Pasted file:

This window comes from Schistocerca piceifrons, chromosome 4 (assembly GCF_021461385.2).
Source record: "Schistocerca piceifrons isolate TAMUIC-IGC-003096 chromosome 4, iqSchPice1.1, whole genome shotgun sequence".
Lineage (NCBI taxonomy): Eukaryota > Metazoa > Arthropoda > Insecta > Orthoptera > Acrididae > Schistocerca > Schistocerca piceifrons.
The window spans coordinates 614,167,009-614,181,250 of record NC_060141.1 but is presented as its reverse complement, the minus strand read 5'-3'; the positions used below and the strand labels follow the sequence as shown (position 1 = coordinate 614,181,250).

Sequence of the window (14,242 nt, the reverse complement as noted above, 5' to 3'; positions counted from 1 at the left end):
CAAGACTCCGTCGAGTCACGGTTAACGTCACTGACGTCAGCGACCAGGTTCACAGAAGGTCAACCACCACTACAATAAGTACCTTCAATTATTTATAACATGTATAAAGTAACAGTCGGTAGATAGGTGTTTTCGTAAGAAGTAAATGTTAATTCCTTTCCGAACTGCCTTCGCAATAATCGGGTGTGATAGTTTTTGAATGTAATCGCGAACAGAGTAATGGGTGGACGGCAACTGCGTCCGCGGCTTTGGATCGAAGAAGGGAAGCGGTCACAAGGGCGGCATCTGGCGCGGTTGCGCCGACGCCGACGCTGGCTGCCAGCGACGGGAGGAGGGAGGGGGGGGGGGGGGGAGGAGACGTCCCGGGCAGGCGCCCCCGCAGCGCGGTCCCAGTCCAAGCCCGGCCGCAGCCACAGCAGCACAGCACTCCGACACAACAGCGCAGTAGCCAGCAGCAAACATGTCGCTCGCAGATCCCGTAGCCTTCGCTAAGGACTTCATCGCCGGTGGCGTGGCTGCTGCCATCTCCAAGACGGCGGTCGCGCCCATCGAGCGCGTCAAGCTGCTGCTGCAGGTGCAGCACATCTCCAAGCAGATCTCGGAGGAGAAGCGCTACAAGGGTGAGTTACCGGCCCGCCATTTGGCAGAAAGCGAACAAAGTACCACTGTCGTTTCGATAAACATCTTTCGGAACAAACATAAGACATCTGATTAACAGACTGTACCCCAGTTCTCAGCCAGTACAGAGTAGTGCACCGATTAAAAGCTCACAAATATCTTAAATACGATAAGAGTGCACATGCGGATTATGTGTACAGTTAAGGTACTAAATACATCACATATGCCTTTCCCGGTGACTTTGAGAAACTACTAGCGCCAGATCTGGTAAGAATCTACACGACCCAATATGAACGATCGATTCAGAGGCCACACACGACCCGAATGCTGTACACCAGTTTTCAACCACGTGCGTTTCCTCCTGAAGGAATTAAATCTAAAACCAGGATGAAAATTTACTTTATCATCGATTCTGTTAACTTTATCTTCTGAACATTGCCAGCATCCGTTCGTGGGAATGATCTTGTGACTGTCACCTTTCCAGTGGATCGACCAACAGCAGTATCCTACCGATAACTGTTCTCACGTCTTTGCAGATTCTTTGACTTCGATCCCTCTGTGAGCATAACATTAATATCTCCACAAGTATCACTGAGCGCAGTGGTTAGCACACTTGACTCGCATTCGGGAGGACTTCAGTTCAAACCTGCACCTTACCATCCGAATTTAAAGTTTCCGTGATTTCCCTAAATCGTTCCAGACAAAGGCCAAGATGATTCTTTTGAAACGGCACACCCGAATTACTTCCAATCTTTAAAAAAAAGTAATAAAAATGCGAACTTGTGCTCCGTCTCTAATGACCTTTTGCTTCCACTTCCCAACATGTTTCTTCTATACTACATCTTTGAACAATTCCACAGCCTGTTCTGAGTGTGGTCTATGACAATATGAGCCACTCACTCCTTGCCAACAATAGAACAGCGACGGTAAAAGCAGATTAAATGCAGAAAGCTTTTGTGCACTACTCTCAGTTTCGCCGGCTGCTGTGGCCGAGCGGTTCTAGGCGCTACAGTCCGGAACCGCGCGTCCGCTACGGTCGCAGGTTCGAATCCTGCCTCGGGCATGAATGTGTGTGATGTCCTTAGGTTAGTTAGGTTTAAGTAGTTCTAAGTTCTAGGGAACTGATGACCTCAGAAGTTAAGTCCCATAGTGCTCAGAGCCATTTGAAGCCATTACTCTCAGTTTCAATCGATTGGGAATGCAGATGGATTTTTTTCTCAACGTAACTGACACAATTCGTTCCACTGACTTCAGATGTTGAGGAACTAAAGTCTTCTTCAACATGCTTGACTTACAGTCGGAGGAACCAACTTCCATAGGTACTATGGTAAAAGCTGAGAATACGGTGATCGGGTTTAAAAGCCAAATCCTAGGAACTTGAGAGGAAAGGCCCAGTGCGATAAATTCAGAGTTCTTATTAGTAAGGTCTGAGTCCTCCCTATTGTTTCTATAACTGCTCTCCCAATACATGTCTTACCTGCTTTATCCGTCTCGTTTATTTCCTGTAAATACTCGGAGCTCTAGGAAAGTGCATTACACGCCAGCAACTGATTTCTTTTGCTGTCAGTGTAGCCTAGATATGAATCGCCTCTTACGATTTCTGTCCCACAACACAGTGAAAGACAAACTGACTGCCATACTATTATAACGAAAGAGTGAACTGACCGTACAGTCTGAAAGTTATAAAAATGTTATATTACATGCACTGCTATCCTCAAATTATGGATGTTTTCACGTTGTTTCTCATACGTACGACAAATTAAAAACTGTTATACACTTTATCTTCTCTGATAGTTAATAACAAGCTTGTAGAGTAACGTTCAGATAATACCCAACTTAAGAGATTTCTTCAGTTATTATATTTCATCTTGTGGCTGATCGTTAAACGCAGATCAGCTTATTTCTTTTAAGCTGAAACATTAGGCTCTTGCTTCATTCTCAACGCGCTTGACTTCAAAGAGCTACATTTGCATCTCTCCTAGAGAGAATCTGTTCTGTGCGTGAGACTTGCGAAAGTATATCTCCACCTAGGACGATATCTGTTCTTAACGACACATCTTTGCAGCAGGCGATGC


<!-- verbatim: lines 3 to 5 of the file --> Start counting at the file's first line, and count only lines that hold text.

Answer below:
Lineage (NCBI taxonomy): Eukaryota > Metazoa > Arthropoda > Insecta > Orthoptera > Acrididae > Schistocerca > Schistocerca piceifrons.
The window spans coordinates 614,167,009-614,181,250 of record NC_060141.1 but is presented as its reverse complement, the minus strand read 5'-3'; the positions used below and the strand labels follow the sequence as shown (position 1 = coordinate 614,181,250).

Sequence of the window (14,242 nt, the reverse complement as noted above, 5' to 3'; positions counted from 1 at the left end):